OF THE HONORABLE CLAY JOHNSON III
July 21, 2004
Good afternoon, Mr. Chairman, Ranking Member Clay, and Members of the Committee. Thank you for inviting me to speak about role of an agency Chief Information Officer. I have the opportunity to work closely with Federal CIOs, primarily through Karen Evans, the head of OMBs office of E-gov/Information Technology.
CIOs are critical to the success of their departments and agencies. The CIO is an agencys manager of information resources. In this capacity, he or she is a strategic advisor to the Secretary and Deputy Secretary about how IT investments and activities can be used to improve service levels and program efficiency and effectiveness. The CIO ensures that service, performance and cost goals are clearly defined and the focus for each IT project and activity. Additionally the CIO ensures that our systems are secure, our citizens personal information is protected, and IT projects are delivered on time and on budget (with particular attention to be paid to large projects). Another important CIO role is reducing the amount of burdensome paperwork created by the Federal government.
CIOs must be results-oriented and focused on performance, not outputs. To be most effective, the CIO should work most with and be responsible to the Departments top management person, which in most cases is the Deputy Secretary. The CIO needs to be personable, broad and strategic enough to form strong partnerships with Agency, financial, procurement, and real property leadership. Also the CIO should be a proven people and project manager.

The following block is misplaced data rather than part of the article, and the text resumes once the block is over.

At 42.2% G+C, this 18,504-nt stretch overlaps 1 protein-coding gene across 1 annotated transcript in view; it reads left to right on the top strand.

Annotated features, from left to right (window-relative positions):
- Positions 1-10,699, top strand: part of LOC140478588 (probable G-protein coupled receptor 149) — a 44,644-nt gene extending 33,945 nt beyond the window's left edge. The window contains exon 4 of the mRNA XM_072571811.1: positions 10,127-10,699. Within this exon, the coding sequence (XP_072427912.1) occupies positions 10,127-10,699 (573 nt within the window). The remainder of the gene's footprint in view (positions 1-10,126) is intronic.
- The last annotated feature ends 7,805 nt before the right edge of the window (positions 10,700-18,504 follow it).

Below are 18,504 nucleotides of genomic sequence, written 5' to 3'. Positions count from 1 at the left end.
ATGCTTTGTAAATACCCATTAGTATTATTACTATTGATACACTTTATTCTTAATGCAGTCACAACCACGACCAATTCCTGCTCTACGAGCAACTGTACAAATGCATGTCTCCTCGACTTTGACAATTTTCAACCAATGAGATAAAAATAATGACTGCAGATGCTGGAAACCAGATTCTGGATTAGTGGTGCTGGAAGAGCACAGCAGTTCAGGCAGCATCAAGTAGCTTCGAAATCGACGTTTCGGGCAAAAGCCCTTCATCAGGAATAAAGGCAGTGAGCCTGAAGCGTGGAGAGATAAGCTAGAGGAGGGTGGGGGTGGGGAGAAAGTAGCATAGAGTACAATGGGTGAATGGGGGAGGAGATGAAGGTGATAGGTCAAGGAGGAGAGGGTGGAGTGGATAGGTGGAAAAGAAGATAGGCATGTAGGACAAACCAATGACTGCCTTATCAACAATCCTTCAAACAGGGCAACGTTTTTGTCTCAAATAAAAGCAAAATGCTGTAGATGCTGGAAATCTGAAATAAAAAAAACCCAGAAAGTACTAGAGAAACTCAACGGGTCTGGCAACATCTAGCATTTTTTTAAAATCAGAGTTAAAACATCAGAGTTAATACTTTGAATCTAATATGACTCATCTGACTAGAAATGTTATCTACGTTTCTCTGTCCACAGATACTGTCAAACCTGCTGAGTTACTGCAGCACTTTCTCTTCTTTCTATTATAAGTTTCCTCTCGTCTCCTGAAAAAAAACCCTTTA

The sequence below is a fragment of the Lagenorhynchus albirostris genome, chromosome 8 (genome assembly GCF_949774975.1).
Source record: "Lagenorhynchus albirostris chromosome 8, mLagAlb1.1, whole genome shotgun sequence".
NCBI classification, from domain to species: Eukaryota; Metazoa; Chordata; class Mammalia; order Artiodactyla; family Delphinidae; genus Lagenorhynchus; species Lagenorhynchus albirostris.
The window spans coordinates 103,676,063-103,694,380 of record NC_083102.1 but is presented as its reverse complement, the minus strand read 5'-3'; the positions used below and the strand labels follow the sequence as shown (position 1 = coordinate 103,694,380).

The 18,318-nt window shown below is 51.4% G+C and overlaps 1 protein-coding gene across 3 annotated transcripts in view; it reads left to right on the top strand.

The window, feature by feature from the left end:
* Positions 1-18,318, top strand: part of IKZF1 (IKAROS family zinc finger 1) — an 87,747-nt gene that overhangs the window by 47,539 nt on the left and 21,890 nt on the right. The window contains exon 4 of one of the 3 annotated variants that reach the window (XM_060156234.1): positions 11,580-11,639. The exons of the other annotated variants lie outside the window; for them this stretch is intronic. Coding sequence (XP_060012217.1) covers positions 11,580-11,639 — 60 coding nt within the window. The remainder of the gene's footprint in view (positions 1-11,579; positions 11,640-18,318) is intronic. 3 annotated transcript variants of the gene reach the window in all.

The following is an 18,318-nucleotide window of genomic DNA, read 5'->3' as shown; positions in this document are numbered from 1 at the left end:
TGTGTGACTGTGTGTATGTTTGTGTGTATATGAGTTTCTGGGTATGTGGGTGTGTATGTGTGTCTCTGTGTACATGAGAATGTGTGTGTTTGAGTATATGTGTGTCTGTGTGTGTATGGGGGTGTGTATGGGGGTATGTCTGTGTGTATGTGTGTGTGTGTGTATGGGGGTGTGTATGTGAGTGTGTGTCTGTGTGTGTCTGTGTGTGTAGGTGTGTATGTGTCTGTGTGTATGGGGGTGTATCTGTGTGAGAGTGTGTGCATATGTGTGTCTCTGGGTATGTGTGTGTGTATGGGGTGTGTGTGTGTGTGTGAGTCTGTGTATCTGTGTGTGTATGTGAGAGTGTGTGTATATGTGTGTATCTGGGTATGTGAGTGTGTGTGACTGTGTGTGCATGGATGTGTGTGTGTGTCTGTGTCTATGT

Finally, the CIO must keep pace with rapidly changing technology and the need to integrate all areas of agency service delivery (paper, phone, web, office visits).
Departments and agencies are increasingly deploying information technologies to serve and assist citizens, taxpayers, and Federal managers and employees, more accurately, quickly and efficiently. We spend more money on IT than any other organization in the world; so we should aspire to be the best at it. Our success in this area starts with and depends most on the capabilities of our CIOs.